Fringe Magazine


Art in the time of quarantine

As part of MULAT 2.0 and MULAT 2.1 exhibits, FEU Communication majors contributed short films, movie posters, photo and video essays, and advocacy print ads which deal with the theme “Visual Expressions of Quarantine.”

Communication students from Far Eastern University recently held an online exhibit to take on different pressing issues during the pandemic. The best creative media productions were also recognized in a virtual awards ceremony.

As part of MULAT 2.0 and MULAT 2.1 exhibits, FEU Communication majors contributed short films, movie posters, photo and video essays, and advocacy print ads which deal with the theme “Visual Expressions of Quarantine.”

Prof. Herwin Cabasal noted that the exhibits are in line with the program’s mantra “may alam, may pakialam.” The MULAT adviser added that the works urge viewers to think critically. “It is not enough that we just merely appreciate the aesthetics, but to perceive what it is really trying to convey. Most of the time, we must see these artworks outside the frame. It is by seeing outside the frame that we become critical and responsive to the diverse issues of society.”

Since MULAT’s inception last year, FEU DepComm program chair Prof. Anansa Dijan has backed the exhibit. “Now more than ever, we find it very important that our students are aware of what’s happening around them. MULAT is one way where our students can showcase their creativity and more importantly how they see the value of their voices in the society,” she said.

In the July 27 awarding ceremonies, sophomore student Sophie Casasola bagged the Best Cineminuto Short Film, Best Director, Best Cinematography, Best Screenplay, Audience Choice and Best Application of Theories in Cinema for her work “Ang Sigaw sa Hardin ng Digma.”

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Jillian Marie V. Bolayog took second prize and Best Editing for “Salingin,” while Ericka Insigne and Paula Navarro placed third for “Papel.” Best Production Design was awarded to “Aking Liyag” by Gene Sayson and Silas Hope Obien, and Best Acting went to “Ikaw ay Ikaw” by Carl Saliente and Carl Digno.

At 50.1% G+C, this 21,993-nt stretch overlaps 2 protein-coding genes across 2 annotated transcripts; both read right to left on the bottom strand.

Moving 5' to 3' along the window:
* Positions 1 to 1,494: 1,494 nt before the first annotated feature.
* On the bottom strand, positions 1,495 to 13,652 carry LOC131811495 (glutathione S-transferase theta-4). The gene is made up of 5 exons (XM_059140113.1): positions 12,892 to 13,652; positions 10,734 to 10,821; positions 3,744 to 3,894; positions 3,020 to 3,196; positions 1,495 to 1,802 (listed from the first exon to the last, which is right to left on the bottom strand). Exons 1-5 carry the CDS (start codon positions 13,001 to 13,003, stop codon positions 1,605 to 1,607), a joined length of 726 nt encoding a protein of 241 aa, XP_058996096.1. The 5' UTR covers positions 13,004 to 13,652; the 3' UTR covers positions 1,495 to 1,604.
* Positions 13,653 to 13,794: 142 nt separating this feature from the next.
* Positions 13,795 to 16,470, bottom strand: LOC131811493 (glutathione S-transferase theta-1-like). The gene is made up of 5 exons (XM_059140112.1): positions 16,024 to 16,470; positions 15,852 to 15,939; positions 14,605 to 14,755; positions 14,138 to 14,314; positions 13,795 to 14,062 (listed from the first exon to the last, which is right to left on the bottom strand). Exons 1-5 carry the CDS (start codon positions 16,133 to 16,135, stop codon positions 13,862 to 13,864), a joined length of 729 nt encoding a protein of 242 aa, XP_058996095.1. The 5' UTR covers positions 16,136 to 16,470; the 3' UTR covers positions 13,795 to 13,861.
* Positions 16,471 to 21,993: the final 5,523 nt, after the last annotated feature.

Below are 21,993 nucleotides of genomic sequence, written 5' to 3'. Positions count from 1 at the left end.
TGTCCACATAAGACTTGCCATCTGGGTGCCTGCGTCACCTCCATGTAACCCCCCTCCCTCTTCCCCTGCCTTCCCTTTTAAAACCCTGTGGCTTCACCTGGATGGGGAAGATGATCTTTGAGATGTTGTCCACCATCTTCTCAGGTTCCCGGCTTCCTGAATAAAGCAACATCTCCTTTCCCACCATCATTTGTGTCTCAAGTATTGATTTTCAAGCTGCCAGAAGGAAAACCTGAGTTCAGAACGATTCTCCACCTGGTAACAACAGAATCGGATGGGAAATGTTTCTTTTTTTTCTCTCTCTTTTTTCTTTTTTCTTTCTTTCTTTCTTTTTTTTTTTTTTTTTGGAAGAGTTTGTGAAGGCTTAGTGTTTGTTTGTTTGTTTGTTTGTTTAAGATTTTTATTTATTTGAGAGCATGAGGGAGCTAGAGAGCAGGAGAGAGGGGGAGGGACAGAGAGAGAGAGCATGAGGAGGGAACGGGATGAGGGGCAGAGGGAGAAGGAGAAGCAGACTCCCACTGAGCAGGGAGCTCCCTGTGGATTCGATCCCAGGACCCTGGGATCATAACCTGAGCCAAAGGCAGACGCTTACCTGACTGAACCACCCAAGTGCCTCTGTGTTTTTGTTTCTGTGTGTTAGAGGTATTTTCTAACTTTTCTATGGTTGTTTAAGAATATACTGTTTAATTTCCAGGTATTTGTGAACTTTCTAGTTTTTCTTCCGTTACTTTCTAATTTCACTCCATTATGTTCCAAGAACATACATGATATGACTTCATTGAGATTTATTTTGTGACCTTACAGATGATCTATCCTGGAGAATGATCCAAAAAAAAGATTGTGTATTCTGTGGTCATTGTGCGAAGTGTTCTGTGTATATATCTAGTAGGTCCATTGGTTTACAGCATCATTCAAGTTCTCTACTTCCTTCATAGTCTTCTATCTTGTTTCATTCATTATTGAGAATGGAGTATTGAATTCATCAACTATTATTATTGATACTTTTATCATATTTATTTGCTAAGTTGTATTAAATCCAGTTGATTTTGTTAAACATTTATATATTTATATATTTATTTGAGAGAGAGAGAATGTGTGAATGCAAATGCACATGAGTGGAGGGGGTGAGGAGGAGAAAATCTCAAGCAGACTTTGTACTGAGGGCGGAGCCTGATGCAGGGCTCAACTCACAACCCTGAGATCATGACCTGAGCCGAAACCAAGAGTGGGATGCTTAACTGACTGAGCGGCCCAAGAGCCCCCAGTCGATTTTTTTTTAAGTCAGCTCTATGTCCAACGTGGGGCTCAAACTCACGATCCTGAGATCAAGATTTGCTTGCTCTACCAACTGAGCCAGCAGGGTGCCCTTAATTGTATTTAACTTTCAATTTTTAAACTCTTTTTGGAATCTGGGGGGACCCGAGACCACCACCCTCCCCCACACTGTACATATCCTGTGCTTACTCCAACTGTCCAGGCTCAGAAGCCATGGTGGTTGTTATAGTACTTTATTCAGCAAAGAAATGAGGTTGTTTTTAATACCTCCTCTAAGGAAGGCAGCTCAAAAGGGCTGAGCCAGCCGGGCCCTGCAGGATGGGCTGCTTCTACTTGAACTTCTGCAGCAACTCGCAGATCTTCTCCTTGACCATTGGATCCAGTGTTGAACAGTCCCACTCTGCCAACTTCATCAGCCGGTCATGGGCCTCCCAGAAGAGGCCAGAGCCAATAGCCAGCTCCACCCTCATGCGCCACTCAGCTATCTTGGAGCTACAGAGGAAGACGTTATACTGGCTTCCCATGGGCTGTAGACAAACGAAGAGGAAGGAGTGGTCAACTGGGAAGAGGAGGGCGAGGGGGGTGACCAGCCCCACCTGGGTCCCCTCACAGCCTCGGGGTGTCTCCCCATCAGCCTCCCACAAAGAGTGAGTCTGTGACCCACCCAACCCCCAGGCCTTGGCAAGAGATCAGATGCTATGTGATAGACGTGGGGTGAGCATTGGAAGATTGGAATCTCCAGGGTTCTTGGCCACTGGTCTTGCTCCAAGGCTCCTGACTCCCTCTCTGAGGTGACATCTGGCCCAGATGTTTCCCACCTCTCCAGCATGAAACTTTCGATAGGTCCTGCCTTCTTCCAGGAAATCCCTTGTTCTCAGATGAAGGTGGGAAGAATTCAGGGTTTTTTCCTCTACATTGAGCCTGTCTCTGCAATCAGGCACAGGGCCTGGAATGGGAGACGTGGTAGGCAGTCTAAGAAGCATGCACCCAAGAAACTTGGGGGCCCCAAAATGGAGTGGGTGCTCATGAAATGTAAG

The Best Video Essay and Best Application of Theories in Cinema went to “Marxismo at Aktibismo sa Pelikulang Pilipino” while “Structuralism in Philippine Cinema” was hailed second.

Last May, Nickey Zacate’s “Blue Zone” topped the Cineminuto category. Marc Andrew Baldo’s “Kapalaran” got second place and Best Editing, while Neil Juliano’s “Ayuda-Me” won third, Best Screenplay and Audience Choice awards.

Imran John Aquino was adjudged Best Director for “Hirap sa Harap, Harap sa Hirap.” Nina Gonzalez’s “Makabagong Darna” won Best Acting and Best Application of Art Movement, sharing the award with Prince Rodriguez’s “Ika-4 na Estado” and Karl Magboo’s “Contrast.”

Meanwhile, in the Movie Poster category, Rosie Cerdiña’s “Tikom” topped the field, with Matthew Zach Quinto’s “Panik” placing second and Keziah Natividad’s “Quarantingz” at third. Drink Rivera’s “Tatay, Gusto Kong Tinapay” won the Audience Choice prize.

In the Photo Essay category, Mark Bryan Seño got first place for “2020 Calendar,” with Joanna Marie De Guzman bagging second for “No Safe Spaces” and Trixie Catindig taking the Audience Choice award for “No Escape From Reality.”

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Sofia San Diego’s “Ang Bala ay Hindi Gamot” won the top and Audience Choice prizes in the Advocacy Print Ad category. “Lunas, Hindi Dahas” by Jay Cenzon and “Bigas, Hindi Dahas” by Lovely Baylosis placed second and third, respectively.

Selected participants from MULAT also guested in online talks “Kwentuhang May Alam, May Pakialam Episode 1: Quarantine Stories,” which was organized by FEU DepComm, and “KwaranSINE: Mga Kwento sa Gitna ng Pandemya,” which it co-hosted with the Philippine Alliance of Human Rights Advocates and In Defense of Human Rights and Dignity Movement.

PAHRA Secretary General Rose Trajano moderated an online talkback with Cabasal and six student filmmakers after the screening of “Bantay” by Regina Atenas, “Ingay” by Melvin Rosetes, “555” by Edel Hembrador, “Ayuda-Me,” “Blue Zone,” and “Makabagong Darna.”

Cabasal believes that through the online visual arts page’s engagements, it has already attained its objective, “which is to serve as a platform for discourse and discussion about what matters in our society.” For him and MULAT artists, what Aldous Huxley wrote in “The Art of Seeing,” “the more you know, the more you see,” sums up their visual communication experience.

If you enjoyed this article, you might want to check out this artist who provides art for TV & film rights clearance, who largely took the majority of their photography while stuck at home over a period of five years.

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